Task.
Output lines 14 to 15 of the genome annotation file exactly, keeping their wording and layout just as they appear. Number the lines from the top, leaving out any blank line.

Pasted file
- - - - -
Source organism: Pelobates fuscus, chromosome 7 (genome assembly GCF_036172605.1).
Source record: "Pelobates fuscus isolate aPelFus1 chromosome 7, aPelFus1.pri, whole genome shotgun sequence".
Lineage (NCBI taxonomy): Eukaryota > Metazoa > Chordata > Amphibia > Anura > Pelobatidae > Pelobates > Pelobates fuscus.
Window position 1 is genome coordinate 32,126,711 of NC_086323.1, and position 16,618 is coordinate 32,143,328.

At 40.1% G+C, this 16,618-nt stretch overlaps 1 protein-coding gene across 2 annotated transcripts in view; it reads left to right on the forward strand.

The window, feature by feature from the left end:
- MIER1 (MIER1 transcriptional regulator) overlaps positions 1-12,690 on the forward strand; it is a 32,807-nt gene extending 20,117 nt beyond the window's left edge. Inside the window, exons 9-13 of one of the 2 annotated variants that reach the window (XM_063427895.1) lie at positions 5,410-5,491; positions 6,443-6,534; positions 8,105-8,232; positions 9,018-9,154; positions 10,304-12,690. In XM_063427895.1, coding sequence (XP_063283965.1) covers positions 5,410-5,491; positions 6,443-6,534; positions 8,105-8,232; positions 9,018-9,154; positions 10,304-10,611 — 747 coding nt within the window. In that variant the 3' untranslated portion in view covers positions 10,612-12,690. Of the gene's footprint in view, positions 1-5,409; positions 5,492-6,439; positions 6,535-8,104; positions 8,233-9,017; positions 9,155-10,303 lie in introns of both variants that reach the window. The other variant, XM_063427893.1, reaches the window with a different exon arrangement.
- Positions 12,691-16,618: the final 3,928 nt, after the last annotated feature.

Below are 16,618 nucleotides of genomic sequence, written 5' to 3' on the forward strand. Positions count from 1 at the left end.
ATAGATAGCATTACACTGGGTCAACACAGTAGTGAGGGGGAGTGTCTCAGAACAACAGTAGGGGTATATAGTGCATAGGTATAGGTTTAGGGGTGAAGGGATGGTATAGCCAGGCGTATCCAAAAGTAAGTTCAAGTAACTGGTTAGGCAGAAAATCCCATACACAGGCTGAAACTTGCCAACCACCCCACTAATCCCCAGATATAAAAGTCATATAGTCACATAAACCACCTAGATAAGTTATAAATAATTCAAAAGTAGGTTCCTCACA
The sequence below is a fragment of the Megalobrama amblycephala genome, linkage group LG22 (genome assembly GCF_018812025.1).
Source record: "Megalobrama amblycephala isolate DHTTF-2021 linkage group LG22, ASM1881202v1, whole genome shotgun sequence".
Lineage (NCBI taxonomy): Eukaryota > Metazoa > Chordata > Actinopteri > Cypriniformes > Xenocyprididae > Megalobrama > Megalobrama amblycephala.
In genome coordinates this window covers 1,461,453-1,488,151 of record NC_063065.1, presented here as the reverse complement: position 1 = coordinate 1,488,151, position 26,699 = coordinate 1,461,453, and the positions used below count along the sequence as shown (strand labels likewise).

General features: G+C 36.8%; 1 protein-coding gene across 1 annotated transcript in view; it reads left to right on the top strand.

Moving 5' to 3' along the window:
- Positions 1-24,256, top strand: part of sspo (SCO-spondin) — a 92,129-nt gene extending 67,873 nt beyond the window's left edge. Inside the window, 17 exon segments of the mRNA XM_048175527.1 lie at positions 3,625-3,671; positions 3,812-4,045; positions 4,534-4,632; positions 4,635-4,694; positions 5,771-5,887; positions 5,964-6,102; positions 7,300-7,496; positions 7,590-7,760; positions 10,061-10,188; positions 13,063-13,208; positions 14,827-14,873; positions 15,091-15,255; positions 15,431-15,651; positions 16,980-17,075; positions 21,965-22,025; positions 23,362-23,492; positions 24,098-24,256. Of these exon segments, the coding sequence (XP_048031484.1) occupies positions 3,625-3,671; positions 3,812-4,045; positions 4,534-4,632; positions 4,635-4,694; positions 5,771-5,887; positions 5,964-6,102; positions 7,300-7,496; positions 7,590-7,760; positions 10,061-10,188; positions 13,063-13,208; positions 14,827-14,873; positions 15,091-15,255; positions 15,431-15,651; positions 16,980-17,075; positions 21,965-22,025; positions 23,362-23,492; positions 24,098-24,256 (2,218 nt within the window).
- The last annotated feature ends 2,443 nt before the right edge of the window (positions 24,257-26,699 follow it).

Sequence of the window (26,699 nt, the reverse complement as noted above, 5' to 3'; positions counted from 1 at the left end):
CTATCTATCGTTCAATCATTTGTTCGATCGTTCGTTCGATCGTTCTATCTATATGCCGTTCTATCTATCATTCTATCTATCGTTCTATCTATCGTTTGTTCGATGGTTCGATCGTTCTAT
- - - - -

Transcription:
In genome coordinates this window covers 1,461,453-1,488,151 of record NC_063065.1, presented here as the reverse complement: position 1 = coordinate 1,488,151, position 26,699 = coordinate 1,461,453, and the positions used below count along the sequence as shown (strand labels likewise).

General features: G+C 36.8%; 1 protein-coding gene across 1 annotated transcript in view; it reads left to right on the top strand.